For decades, the Swiss Watch industry has enjoyed global domination in the Watch market. It seems that in any other country in the world watchmaking is not taken as seriously as a job or profession. Many countries do not have any formal training institutions for watchmaking or watch manufacturing companies of their own but the Swiss have understood and nursed the trade for generations.
Watchmaking is not for everybody. It takes time and commitment. Often, there are over 200 small parts in each watch movement. The parts in a watch are so little that everything has to be exact. You need to be super patient and have dexterity, analytical abilities, practical problem solving skills and be able to memorize where things go so that you can be able to put all the parts in the right places. Watchmakers wear a loop, a magnifying eye piece that enables them to see in detail the intricate internal workings of the watch called “the movement”.
The Watch industry is the third largest exporter in Switzerland after chemicals and machines. The industry has excelled in product innovation, brand management, industry structure and institutional framework.
Swiss made watches can be found in virtually all countries on the globe, and the prices range to suit different consumer spending abilities. There are quartz fashion watches priced at several tens of dollars and more complicated mechanical masterpieces, with gold and other precious stones, selling at several hundreds of thousands of dollars. It is this wide product variety and global sales that continue to drive the success of the industry.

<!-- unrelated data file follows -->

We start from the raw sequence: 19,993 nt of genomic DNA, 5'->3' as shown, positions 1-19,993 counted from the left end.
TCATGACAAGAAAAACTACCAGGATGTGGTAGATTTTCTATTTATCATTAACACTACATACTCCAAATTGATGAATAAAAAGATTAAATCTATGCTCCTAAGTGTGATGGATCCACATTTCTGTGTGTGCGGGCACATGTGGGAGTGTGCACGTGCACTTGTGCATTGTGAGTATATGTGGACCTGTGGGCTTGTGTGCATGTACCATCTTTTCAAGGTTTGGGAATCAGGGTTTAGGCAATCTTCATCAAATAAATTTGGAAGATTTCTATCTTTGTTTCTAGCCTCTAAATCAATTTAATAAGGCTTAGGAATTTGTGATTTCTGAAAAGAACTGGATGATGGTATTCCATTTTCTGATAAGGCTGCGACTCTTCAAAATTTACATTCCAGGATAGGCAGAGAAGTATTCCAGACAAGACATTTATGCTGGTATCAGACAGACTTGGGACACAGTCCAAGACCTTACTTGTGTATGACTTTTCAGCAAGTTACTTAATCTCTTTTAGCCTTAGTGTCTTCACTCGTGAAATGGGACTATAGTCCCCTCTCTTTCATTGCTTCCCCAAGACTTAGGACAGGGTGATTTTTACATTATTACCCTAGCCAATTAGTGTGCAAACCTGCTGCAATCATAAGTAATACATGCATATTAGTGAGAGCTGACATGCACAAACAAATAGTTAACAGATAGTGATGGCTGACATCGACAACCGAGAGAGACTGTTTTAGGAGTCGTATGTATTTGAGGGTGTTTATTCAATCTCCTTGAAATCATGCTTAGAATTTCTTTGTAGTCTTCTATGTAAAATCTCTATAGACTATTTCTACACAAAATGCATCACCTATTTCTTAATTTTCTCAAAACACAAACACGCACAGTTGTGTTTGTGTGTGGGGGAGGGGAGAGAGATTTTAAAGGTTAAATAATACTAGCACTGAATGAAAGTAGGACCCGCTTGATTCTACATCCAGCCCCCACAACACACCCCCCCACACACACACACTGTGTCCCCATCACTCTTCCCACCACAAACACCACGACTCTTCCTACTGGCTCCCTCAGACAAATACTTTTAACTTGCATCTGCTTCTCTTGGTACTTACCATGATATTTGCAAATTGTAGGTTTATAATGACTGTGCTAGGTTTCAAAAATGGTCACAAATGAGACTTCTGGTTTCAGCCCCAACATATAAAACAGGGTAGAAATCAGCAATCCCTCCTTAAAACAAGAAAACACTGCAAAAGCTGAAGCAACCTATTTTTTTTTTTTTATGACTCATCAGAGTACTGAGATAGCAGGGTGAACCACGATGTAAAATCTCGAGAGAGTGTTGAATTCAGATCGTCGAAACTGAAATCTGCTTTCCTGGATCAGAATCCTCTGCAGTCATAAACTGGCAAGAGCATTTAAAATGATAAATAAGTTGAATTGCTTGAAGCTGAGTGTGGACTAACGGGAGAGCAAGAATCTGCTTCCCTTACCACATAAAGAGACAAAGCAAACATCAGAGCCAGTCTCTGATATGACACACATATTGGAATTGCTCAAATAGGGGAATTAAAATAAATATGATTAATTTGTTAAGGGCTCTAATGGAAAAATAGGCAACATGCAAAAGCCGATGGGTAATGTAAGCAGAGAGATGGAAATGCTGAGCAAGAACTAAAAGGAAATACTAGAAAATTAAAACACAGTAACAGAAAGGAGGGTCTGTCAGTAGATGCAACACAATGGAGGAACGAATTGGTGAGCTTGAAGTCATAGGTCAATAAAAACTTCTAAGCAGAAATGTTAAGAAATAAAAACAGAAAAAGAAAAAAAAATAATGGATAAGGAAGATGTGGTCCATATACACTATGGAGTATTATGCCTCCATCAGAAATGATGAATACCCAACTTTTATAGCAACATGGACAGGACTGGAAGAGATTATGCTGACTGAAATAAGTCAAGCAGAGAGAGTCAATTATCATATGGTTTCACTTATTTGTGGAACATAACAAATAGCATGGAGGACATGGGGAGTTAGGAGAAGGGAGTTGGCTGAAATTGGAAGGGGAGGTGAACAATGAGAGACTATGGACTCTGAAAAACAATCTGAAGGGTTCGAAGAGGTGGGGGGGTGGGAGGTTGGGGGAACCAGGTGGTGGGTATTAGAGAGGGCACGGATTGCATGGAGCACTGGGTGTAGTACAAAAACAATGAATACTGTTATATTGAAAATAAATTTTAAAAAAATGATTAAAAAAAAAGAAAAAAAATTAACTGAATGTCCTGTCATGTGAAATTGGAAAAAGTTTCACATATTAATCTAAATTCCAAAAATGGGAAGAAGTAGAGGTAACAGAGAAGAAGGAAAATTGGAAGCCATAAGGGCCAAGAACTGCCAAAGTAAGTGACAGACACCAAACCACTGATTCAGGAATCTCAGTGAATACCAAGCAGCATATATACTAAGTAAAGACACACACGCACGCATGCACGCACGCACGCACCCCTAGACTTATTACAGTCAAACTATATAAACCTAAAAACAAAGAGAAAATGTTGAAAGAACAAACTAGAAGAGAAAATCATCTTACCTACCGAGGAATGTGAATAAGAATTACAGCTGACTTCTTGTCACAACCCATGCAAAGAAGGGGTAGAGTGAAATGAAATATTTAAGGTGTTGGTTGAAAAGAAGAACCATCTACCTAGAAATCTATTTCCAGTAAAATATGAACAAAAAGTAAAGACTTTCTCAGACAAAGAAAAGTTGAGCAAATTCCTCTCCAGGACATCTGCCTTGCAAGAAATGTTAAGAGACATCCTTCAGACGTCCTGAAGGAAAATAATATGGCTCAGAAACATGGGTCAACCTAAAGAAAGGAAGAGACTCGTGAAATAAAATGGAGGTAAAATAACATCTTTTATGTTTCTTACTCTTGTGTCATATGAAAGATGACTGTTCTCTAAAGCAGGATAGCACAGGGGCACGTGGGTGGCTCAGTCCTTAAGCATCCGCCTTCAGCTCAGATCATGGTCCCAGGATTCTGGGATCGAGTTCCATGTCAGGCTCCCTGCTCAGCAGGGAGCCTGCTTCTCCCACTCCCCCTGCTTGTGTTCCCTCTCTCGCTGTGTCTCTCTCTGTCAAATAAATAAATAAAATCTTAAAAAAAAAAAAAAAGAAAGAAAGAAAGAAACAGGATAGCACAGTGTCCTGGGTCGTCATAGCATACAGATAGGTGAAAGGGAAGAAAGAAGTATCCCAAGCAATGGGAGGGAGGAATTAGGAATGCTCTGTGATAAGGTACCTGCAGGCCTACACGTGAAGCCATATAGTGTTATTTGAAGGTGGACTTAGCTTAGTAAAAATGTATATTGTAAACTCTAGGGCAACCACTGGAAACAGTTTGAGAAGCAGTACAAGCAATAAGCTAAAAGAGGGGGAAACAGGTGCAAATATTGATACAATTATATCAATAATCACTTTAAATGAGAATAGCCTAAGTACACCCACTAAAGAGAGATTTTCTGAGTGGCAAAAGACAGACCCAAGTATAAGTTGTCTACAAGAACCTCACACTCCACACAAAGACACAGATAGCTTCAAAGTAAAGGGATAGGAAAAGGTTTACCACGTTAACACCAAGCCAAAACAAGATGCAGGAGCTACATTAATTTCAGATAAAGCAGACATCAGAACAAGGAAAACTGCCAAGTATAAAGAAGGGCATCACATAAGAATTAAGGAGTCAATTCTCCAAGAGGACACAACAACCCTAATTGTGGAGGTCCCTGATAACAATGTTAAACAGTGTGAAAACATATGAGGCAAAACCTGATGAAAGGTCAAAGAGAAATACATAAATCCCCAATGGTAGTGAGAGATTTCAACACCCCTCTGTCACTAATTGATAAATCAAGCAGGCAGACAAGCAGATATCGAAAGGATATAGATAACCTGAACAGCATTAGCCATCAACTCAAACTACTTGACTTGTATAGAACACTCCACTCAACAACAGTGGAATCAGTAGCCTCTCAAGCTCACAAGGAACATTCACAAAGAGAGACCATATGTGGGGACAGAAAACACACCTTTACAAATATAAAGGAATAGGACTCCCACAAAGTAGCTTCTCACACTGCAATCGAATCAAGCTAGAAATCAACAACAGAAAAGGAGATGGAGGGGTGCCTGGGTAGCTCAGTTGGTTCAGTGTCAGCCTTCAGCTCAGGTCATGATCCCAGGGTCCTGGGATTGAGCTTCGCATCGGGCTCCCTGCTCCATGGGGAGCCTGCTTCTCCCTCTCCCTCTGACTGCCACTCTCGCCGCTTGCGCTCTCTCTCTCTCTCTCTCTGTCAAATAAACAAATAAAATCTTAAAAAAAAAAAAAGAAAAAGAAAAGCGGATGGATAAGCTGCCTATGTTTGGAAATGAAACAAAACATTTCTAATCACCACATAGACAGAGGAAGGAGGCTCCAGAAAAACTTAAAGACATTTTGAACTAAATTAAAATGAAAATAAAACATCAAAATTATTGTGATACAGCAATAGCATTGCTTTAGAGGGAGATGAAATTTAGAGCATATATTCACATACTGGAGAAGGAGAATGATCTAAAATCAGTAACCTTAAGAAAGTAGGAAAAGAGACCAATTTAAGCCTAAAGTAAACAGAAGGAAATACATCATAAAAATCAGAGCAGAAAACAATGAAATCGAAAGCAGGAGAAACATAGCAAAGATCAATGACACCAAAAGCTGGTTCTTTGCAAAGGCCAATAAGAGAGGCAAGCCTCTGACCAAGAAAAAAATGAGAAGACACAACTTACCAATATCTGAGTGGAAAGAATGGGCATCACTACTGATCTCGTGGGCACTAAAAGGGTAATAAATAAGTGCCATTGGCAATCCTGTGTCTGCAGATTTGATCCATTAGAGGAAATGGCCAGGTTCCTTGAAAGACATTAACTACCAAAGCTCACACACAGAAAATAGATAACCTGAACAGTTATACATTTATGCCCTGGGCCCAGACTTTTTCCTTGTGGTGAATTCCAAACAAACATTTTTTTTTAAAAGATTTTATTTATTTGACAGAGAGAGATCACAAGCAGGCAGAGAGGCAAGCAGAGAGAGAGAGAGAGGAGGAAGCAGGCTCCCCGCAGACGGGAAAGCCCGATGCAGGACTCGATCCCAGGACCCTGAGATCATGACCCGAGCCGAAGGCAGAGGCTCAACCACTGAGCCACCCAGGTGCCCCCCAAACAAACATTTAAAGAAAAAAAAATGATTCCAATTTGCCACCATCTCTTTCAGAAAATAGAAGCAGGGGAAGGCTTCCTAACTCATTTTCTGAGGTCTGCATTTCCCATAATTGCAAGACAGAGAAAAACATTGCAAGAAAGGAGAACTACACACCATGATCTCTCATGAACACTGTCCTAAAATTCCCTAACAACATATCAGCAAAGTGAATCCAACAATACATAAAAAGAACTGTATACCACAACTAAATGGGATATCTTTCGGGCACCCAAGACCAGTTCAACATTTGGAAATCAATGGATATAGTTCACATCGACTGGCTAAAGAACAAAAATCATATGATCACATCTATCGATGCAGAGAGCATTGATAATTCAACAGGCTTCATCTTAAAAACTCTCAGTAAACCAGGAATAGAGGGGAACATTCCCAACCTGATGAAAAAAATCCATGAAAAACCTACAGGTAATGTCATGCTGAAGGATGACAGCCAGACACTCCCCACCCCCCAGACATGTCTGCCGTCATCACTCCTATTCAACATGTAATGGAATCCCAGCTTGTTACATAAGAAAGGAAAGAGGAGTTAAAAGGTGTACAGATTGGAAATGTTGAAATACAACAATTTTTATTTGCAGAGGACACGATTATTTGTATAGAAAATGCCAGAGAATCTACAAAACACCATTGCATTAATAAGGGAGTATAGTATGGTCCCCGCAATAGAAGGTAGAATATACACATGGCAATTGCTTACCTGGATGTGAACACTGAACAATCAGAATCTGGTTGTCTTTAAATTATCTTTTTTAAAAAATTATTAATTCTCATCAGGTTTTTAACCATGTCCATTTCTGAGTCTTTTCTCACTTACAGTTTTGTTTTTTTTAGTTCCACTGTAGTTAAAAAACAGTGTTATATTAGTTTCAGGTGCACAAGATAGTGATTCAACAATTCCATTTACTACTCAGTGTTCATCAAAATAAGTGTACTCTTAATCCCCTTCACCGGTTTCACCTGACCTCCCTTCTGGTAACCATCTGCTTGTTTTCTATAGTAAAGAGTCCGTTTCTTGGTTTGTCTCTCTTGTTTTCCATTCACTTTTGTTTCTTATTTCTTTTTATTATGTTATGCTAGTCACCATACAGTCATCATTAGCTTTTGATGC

The Swiss watch has traditionally been produced using two model. In the first model, early-stage manufacturers and subcontractors produce watch movements and other components and deliver them to assemblers, known as “établisseurs” who then produce the final products. In the second model, larger integrated companies manufacture the entire timepiece on their own.
In the 1970s and 1980s, economic crises and technological upheavals occurred due to the appearance of the quartz watch and this resulted in a major reduction in the size of the Swiss Watch industry. The industry shrunk from about 90,000 employees in 1970, to just over 30,000 in 1984. The structural change within the industry and the comeback staged by the mechanical watch in the following decades saw the sector grow again and manpower start to increase again, to a level of 57,300 employees in 2013. Meanwhile the number of companies fell from 1,600 in 1970 to about 600 today.
According to the The Federation of the Swiss Watch Industry (FH), the Swiss watch industry’s leading trade association, Asia absorbs 53% of Swiss watch exports by value, Europe 31% and America 14%. Africa and Oceania each account for around 1%.
The Watch industry in Switzerland has remained a solid and key pillar of the Swiss economy. Apart from surpassing its own export records year after year and recording total export sales of 21.8 billion francs in 2013, it is one of the country’s most efficient industries and its products set the standard by which all others are measured both in Switzerland and all over the world.